1. Innovation. Are you leading or following? Find new ways to set yourself apart from the competition.
2. Value. Give customers more for their money. When people receive more than they expect -- in goods or services -- they place more perceived value on that transaction, which leads to higher customer satisfaction.
3. Sound leadership. Good leaders make good decisions. Evaluate whether you have the right leadership to keep your company on top.
4. Customer service. Service doesn't end after the transaction is done. If you want to keep customers happy, stay in contact after the purchase. Stay up to date on their needs and find out what they like and dislike about your product or service, which will help you fine-tune it for the next customer.
Even when you think customers are wrong, if you listen carefully, they're probably telling you something about your business that needs correcting.
In the current economic climate, you can't afford to ignore them. If you and your staff remember the customer is always right, you'll never go wrong. Fred Koury (email@example.com) is president and CEO of SBN Magazine.
Nearly 120 firms committed to projects totaling more than $73 million in new location or expansion projects. Those are expected to result in the creation of more than 2,200 jobs and the retention of 6,100 jobs, according to the Ohio Department of Development.
Among the companies that have made commitments:
Progressive Insurance. A $13 million expansion project in Parma for its transportation recovery division will create 300 jobs.
Sherwin-Williams. The paint maker's automotive division in Warrensville Heights has committed to a $15 million paint research and development center that will create 164 jobs.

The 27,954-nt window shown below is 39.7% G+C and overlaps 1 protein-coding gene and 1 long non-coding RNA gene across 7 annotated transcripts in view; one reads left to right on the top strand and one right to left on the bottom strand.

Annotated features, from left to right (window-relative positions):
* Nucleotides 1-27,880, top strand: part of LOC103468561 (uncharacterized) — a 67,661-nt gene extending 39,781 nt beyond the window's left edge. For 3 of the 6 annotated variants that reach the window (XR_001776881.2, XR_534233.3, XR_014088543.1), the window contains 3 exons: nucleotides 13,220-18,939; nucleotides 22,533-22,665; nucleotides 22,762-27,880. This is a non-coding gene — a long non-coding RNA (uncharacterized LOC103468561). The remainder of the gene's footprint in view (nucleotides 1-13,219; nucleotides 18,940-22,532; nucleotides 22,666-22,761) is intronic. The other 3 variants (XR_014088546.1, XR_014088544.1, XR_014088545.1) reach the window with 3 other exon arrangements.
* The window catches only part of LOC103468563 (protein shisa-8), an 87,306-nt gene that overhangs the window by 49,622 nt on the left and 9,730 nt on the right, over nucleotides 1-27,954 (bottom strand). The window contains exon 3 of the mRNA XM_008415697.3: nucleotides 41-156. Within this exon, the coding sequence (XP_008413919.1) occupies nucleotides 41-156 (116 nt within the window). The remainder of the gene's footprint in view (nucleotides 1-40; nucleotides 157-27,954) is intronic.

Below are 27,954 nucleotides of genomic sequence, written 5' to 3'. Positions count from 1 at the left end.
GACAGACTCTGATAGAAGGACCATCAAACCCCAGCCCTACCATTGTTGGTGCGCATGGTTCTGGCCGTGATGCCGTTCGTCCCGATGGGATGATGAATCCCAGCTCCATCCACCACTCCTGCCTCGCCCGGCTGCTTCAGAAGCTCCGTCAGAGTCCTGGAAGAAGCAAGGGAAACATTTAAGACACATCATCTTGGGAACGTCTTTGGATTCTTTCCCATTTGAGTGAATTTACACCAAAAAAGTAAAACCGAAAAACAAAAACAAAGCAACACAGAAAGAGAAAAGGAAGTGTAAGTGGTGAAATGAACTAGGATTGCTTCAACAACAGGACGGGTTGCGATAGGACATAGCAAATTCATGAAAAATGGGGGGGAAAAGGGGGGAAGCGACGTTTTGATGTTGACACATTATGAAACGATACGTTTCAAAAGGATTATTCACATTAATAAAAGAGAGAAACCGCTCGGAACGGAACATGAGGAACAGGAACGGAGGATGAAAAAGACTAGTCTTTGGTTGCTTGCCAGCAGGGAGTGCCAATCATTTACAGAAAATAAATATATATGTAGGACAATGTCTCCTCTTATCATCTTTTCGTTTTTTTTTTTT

Formtek. The company purchased the assets of the former SNS Properties and has committed $14 million to its Bedford Heights location. It manufactures equipment for handling, feeding and forming metal for stamping operations. The project will create 40 jobs and retain 125 at an average salary of $42,000.
Quark Biotech. An emerging cancer research company in Cleveland, Quark has committed $2.3 million for a start-up project that will create 40 high-paying jobs.
NeoMed Technologies. A start-up firm researching cardiac function, NeoMed has committed $6 million to a project that will create 50 high-paying jobs.
Sandra Philipson knew this even before she started writing children's books based on her springer spaniels Max and Annie. In the 1970s, she was the first female marketing manager at Macmillan Publishing Co. in New York City. She worked the phones and pounded the pavement of universities selling science, history and English textbooks to professors and instructors.
But even with a marketing machine like Macmillan behind her, books were still a tough sell.
"These nice people who want to write children's books look at you so sadly when you tell them this," Philipson says. "It is a huge, competitive business, and the big companies have all the advantages."
Her first book was based on her dog, Annie, who lost her front left leg to cancer. The incident inspired Philipson to write "Annie Loses Her Leg But Finds Her Way," which she felt would help children learn about loss and recovery. A second book, "Max's Wild Goose Chase," followed.
She didn't know what to do with her first story until her neighbor put her in touch with artist Robert Takatch, whom she asked to do sketches for the story. She was so impressed with his work that she decided her story could be much more than something to share with her family, but she was reluctant to submit it to a large publishing company.
"When you're working with a large publishing company, you don't have any control," she says. "They choose the illustrator. You would have no control over your cover, what the book looked like, and they would choose how the book will be marketed."